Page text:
I know I find it difficult to confront systems that are unjust. It’s not easy to stand here and talk about racism or misogyny. That makes me uncomfortable. It’s not my go-to place.

Yet, sometimes our faith pushes us in that direction. Westminster has learned this and has stood up on public issues. Our congregation has spoken up against current gun laws. Westminster took a stance in support of marriage equality. Our congregation has supported legislation for affordable housing and changes in the criminal justice system.

Christian faith changes lives – and systems – in ways big and small.

Our church has taken positions on public issues and policies that we feel do not reflect God’s intentions for the human family, as discerned through scripture study and prayer. We have rocked the boat and worked with others for justice. But that doesn’t mean we’re comfortable doing it.

Most of us – and I am in this category, too – prefer a quieter, more nuanced Christianity, a comfortable faith that doesn’t ask too much of us. A little voice inside tells us not to rock the boat, whether it’s working against systemic inequity or making changes in our personal lives. We’d just as soon stay seated.

Yet Jesus expects more from us. Those places in our lives where we need to change – and we all know where they are – are waiting for us to face them with courage, and then to act. And the injustices we see all around us in the city and the nation and the world cry out for transformation and call us to join with others in working for change.

The good news, the good news, is that Jesus has already given us all we need to make the change we sense is required in our world and in our lives – to stand up and rock the boat:

faith that gives us strength and courage,

hope that one day will be fulfilled, and

love that cannot be stopped.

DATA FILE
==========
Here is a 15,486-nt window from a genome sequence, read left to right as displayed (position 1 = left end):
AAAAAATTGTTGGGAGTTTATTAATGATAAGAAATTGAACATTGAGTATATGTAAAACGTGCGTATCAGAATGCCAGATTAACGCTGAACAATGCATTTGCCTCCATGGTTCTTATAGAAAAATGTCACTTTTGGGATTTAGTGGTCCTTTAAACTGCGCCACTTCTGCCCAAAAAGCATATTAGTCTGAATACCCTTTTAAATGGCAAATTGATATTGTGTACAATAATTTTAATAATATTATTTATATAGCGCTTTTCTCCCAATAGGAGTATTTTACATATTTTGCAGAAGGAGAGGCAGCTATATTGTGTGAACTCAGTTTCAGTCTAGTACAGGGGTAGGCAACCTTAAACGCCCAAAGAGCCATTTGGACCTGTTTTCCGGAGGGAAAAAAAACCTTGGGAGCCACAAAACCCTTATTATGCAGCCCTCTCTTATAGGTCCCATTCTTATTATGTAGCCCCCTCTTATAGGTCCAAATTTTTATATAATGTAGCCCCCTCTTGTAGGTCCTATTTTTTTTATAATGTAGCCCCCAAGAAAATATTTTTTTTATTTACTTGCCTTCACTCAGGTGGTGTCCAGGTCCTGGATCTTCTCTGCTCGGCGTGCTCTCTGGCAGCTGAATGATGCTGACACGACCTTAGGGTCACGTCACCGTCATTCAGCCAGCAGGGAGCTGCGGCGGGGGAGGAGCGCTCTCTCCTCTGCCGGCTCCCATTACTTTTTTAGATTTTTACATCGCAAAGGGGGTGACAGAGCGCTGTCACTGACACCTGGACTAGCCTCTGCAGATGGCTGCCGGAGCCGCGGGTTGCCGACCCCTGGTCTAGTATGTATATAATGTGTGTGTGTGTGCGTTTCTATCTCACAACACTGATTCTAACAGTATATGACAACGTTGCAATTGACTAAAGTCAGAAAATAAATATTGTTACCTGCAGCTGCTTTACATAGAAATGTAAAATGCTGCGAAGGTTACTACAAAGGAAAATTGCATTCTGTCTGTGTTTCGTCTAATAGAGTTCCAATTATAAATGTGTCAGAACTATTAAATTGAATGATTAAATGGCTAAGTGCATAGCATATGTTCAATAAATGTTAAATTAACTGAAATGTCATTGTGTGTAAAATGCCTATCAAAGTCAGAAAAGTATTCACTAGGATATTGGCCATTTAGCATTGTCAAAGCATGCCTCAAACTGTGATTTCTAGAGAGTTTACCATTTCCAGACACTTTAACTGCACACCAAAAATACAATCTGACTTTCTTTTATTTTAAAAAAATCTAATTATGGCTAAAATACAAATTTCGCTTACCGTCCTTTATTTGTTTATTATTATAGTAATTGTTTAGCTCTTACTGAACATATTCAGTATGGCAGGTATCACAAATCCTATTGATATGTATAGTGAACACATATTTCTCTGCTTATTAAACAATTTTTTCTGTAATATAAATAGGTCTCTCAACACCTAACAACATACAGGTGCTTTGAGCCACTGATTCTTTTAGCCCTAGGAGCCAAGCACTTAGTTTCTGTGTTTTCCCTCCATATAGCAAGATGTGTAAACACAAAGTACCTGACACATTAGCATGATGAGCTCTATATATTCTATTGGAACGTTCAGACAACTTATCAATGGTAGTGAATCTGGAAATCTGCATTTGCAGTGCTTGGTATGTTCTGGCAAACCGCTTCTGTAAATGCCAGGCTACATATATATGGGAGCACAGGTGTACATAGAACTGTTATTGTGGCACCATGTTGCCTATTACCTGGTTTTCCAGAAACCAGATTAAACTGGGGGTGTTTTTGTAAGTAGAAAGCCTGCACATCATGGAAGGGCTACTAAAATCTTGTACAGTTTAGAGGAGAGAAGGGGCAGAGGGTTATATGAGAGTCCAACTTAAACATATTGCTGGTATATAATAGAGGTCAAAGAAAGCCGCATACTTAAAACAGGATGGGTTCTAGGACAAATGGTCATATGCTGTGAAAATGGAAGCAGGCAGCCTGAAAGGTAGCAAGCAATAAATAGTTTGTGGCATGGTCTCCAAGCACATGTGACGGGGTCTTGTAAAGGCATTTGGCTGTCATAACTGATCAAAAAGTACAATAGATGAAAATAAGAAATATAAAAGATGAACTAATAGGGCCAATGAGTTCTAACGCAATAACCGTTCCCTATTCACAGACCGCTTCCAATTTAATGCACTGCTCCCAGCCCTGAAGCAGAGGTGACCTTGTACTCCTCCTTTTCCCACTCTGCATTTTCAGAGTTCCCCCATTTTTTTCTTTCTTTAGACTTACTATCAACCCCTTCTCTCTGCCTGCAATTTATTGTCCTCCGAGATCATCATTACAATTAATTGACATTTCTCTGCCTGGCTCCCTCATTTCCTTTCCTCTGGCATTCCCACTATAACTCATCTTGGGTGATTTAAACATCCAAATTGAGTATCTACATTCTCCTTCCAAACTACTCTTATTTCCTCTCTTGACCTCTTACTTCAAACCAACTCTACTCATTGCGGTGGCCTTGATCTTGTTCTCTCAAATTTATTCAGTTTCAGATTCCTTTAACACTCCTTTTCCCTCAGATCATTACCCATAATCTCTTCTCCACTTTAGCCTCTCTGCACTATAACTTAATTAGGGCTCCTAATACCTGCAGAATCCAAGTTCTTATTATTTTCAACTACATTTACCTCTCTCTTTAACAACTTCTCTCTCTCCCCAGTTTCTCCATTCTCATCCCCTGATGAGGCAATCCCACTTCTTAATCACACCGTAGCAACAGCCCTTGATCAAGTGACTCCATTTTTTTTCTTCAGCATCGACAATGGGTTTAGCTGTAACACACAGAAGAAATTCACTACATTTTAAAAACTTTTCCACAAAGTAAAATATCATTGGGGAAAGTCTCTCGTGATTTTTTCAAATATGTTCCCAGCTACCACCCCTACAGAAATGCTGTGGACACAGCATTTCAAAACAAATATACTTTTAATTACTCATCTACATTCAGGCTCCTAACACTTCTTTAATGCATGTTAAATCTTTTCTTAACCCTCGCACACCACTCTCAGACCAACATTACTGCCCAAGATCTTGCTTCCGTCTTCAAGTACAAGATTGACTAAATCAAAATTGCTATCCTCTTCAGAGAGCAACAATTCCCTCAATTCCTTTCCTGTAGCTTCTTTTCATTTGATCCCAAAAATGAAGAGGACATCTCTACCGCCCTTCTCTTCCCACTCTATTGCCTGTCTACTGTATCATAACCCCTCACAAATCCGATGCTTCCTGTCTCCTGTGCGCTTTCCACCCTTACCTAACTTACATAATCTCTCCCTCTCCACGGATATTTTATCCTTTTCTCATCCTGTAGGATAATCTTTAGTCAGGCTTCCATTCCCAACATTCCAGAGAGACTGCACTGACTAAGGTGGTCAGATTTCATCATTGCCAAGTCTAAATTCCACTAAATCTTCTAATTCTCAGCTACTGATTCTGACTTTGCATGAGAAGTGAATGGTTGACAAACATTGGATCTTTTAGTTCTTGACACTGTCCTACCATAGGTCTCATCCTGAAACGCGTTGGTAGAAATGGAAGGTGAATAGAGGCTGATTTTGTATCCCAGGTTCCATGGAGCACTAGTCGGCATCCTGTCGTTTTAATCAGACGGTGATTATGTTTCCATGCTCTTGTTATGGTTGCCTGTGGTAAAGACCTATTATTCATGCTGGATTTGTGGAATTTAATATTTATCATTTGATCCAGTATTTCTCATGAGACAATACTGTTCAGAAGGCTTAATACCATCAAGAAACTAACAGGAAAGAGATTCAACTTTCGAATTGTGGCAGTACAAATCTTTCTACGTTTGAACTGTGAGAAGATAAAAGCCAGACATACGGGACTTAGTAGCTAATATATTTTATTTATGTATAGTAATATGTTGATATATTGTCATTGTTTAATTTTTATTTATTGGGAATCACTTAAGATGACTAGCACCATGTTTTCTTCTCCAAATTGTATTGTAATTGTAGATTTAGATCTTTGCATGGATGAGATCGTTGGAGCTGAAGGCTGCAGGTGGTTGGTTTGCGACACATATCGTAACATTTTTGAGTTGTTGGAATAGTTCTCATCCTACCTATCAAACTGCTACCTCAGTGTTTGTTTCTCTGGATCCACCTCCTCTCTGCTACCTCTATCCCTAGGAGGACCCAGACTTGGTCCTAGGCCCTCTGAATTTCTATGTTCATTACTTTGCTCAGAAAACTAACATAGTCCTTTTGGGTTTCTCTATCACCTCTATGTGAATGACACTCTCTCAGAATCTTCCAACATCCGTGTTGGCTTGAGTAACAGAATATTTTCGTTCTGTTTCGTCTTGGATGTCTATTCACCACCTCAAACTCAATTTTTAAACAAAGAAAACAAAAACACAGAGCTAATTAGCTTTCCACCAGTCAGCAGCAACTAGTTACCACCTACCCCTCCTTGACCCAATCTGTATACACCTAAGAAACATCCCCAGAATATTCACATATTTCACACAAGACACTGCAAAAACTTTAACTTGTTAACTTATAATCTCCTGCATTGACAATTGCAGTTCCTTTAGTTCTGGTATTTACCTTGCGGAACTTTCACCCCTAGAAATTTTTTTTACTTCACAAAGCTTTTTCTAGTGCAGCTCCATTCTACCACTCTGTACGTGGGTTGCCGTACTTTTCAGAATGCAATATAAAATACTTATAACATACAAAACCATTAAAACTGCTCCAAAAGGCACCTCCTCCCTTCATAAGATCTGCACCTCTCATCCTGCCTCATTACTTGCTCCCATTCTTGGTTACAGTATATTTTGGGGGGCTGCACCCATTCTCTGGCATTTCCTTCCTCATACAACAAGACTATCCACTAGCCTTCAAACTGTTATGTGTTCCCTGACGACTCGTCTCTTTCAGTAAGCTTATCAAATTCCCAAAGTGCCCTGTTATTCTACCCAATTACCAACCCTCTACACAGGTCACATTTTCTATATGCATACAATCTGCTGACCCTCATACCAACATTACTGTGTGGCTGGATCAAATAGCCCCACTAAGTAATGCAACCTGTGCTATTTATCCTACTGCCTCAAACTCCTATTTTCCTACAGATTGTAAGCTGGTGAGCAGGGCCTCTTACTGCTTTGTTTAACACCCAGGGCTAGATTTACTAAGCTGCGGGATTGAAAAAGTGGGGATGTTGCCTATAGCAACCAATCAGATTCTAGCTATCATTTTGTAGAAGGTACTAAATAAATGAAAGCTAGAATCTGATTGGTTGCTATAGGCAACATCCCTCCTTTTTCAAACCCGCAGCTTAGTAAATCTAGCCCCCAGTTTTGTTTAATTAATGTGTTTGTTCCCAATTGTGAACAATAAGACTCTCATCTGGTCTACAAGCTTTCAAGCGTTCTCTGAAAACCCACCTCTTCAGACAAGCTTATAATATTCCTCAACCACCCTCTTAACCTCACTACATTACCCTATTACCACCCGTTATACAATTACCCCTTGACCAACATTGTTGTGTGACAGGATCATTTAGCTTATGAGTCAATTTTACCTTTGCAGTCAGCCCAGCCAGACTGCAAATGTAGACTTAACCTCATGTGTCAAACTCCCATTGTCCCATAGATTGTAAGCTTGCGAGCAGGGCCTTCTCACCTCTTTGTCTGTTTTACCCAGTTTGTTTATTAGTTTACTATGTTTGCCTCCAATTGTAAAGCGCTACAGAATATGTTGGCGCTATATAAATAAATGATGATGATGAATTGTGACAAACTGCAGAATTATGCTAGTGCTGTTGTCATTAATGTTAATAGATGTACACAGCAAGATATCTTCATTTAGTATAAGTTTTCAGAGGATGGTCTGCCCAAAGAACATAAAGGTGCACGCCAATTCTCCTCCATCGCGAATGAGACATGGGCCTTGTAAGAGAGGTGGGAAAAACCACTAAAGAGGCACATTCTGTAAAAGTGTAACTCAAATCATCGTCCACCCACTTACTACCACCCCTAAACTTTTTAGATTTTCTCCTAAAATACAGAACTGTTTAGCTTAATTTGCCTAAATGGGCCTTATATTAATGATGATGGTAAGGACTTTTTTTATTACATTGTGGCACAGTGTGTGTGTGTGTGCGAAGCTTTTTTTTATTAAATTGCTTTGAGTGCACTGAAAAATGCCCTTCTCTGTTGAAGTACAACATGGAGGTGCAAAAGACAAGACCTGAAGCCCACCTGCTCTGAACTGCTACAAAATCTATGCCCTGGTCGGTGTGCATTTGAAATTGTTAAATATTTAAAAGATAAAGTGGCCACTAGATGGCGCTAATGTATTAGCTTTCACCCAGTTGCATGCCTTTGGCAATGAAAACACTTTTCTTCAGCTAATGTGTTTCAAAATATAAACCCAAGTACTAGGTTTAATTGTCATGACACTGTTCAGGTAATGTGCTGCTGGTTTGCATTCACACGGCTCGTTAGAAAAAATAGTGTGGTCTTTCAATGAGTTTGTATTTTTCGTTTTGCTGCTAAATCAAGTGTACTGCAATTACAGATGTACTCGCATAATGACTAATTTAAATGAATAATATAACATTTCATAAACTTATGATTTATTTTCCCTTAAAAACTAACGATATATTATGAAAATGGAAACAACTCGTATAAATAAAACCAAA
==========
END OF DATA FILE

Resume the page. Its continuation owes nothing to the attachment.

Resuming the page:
Thanks be to God.

Amen.

Pastoral Prayer ~10:30 am Worship

David Shinn

God of wind, rain and snow, the world witnessed and trembled at the power of your majestic creation. From your dazzling cosmos to the force of the hurricane, you are God and you are mighty. Yet you are mindful of every human being and created us just a little lower than the angels. When we stray away from your love, you call us back with the urging of your prophets. At the fullness of time, you sent your Son Jesus to fully demonstrate and embody your love for your creation. For your name is great, and we worship you as our God.

Loving God, look upon this world, we pray, that you will pour forth your soothing grace. Pour out your comfort for all who are suffering from the aftermath of the crushing waves of tsunami in Indonesia, and the howling wind of the hurricane in Florida and southern states. Spread out your love for the grieving hearts, injured bodies, and post-traumatic spirits. Guide the volunteers who are heeding the calls for help from all states, especially those coming from our state this day, as they reach out to all who are in need. Bless the rescue and relief workers as they clear debris, restore power and clean water, and begin the long road to healing.

God of peace, you created this world and called it good. Yet we do not follow your path for peace. We pray for conflicts around the world. Bring peace to Cameroon, to Palestine and Israel, to South Sudan, and other war torn nations. We pray for all who are terrorized by the arm conflicts and the threat of civil war. We pray for our Cameroon community here in our church and community who are troubled by the news of their home. We lift up to you all who are caught in the crossfire and displaced by wars, we pray for the refugees seeking for basic needs and security. Protect and have mercy on them O Lord.

For our community here at Westminster, we pray for all who are seeking health for their bodies, minds and spirits. Place your hands upon our loved ones who are preparing for surgery, chemo treatment, and rehab. Bless them with healing of their bodies. Soothe all who are living with mental illness and the struggles they face each day that are beyond our comprehensive but not our compassion. Comfort the grieving spirits of those whose hearts are made heavy by the death of their dear ones.

O Disruptor of faith, in you we move and have our being, lead us to be your light and salt here in our community and in the world. Let us never be afraid to rock the status quo. Let not our complacency stymie the call to action. Let not the rigidity of rules stop us. Let your power in us be the courage to forge new path of faith in action. With compassion of Christ, with the love of God, and the power of the Living Spirit, may we be the transformed people standing against injustice, ushering peace, feed the starving multitude, and set the captives free.

With this confidence of your moving Spirit, we now pray the prayer that Jesus has taught us all to pray, Our Father…